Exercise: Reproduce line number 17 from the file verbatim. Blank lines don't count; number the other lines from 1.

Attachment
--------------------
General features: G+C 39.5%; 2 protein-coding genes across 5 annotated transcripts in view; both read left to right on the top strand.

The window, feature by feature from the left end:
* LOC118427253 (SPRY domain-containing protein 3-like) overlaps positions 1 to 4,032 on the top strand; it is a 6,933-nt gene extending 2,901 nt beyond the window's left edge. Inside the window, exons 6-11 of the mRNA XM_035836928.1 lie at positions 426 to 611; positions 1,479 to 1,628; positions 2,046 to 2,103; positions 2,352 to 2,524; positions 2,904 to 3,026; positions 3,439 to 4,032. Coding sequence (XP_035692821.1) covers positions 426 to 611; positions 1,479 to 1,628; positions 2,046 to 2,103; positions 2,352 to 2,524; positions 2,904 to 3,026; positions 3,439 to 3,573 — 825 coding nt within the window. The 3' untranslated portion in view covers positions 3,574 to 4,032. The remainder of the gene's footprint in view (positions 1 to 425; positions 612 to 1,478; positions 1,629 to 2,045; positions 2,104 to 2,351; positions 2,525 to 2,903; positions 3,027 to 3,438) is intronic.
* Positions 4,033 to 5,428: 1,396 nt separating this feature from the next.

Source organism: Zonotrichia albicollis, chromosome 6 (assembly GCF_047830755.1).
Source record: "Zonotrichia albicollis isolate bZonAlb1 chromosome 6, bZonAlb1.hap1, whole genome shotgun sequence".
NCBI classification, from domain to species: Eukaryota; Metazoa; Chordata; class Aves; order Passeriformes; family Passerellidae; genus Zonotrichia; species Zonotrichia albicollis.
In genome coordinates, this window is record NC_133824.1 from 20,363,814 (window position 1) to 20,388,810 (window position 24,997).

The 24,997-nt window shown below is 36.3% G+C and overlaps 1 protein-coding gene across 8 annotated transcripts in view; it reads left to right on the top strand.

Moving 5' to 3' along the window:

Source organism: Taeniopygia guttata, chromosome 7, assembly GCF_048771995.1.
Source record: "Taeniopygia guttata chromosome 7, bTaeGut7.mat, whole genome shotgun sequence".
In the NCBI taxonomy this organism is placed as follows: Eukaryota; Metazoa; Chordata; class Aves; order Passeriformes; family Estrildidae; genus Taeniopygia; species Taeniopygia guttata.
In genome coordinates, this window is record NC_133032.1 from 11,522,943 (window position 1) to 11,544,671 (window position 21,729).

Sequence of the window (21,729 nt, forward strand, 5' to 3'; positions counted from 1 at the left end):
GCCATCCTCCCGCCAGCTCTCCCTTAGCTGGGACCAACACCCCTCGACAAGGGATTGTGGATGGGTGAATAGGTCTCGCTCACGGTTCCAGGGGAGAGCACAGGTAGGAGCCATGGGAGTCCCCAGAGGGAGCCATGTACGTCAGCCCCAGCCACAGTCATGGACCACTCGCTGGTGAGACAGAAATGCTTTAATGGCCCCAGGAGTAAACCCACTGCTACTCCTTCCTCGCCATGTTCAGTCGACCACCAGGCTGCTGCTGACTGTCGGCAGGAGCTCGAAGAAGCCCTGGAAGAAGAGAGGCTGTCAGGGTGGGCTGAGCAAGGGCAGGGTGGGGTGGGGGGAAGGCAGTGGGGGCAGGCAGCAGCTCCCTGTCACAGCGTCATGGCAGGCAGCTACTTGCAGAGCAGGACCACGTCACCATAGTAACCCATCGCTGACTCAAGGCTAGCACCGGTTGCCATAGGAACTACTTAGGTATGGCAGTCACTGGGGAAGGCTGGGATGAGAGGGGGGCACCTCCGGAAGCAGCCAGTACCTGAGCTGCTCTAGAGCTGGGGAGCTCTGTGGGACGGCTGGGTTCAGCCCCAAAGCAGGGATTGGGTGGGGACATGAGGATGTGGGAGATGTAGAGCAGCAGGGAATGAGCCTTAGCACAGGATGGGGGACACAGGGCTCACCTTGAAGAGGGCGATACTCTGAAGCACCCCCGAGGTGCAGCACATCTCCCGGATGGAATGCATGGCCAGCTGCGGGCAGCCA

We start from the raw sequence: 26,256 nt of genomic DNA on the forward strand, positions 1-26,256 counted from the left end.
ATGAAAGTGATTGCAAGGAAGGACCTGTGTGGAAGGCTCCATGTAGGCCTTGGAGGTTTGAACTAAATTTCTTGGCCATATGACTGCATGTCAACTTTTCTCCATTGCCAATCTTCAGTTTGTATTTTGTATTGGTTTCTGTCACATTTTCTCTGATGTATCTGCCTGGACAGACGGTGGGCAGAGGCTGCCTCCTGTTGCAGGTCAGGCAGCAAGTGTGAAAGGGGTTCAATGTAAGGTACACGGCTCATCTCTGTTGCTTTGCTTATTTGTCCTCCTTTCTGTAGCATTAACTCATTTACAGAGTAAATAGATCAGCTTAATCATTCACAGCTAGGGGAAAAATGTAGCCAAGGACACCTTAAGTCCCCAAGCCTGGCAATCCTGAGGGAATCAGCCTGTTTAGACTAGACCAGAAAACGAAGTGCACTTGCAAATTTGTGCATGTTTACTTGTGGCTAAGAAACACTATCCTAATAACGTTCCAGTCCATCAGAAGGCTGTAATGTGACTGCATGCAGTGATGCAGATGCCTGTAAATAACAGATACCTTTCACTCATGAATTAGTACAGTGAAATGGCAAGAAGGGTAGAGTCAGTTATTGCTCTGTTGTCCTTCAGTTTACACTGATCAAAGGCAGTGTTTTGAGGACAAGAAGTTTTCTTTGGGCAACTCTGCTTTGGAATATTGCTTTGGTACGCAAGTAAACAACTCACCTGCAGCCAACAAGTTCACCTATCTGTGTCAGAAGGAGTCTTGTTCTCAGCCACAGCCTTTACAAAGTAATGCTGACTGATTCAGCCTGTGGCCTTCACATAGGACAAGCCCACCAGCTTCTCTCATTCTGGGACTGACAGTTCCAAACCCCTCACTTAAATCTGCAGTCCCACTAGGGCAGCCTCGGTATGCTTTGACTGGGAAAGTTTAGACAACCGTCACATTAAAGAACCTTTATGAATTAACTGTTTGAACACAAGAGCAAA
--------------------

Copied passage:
We start from the raw sequence: 26,256 nt of genomic DNA on the forward strand, positions 1-26,256 counted from the left end.